Daron Hall, Sheriff of Davidson County, is a native Nashvillian and has spent nearly 25 years dedicated to the field of public safety. He earned a B.A. degree with an emphasis in criminology from Western Kentucky. Prior to becoming Sheriff, Hall worked under the direction of three Davidson County Sheriffs. His private sector experience includes program director for Corrections Corporation of America where he had the opportunity to work in Brisbane, Australia. In 2005, he received the Ambassador of Hope Award from the National Alliance for the Mentally Ill (NAMI) for outstanding service to the mentally ill in criminal justice. He currently serves as the 101st president of the American Correctional Association.
What makes a successful TJC leader? As a leader, two main focuses for us were on trust and support. Trust the skills of your people and trust that the community would respond if appropriately involved. It is extremely important to support both staff and community throughout the process during the good as well as the challenging times.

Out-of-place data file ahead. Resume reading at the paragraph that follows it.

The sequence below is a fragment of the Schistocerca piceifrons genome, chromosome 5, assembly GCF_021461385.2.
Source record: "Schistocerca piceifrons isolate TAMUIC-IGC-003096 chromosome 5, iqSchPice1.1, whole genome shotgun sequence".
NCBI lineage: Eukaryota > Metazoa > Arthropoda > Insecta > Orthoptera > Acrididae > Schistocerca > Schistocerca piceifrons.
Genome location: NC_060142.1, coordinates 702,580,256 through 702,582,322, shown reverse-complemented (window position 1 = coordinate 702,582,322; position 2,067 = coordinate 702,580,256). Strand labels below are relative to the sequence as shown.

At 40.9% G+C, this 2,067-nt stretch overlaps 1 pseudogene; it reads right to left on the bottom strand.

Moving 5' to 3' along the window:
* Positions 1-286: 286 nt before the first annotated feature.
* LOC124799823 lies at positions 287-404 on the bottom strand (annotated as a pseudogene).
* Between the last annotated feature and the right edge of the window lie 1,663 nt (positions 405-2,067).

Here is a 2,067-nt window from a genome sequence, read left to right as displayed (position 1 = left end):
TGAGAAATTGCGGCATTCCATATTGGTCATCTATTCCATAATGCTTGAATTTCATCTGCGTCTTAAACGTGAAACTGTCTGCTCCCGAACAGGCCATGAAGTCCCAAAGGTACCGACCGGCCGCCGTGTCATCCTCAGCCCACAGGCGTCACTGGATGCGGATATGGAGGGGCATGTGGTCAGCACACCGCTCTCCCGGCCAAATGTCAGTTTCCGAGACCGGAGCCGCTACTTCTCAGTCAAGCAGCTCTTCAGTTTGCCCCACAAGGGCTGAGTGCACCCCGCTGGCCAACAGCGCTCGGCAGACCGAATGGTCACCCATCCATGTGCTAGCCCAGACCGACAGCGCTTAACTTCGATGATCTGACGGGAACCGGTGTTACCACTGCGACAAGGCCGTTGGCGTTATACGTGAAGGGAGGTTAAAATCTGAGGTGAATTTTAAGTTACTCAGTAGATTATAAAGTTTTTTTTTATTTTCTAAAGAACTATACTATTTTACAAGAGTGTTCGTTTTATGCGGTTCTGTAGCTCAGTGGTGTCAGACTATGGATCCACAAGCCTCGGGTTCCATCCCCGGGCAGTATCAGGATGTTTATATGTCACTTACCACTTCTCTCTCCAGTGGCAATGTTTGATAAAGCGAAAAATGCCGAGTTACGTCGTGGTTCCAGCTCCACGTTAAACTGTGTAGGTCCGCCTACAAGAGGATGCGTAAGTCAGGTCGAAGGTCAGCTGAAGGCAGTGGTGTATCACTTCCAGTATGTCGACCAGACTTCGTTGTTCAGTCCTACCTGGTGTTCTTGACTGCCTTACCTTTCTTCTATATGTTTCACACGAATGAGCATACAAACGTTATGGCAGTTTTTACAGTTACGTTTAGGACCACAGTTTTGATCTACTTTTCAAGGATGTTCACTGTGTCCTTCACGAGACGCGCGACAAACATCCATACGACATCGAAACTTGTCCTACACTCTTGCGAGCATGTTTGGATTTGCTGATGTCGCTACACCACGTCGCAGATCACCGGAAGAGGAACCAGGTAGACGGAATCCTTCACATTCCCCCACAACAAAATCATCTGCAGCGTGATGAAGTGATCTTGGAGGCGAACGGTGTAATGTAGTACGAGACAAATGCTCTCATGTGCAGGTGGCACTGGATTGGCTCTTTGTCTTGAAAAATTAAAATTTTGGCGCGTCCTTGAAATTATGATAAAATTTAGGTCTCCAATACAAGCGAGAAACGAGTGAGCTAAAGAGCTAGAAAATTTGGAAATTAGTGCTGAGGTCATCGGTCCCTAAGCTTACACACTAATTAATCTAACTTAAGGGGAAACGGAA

What are your tips for getting support from system stakeholders for the TJC Initiative? For us, the key was open communication from the very beginning. As we, initially, began the process we had involvement at every level - including all levels of governmental leadership to community agencies leadership. We have continued this by establishing, implementing, and maintaining community and facility work groups around all the major need areas for those who will be released. As part of this, we have quarterly meeting involving all parties in collaborative communication and shared data results.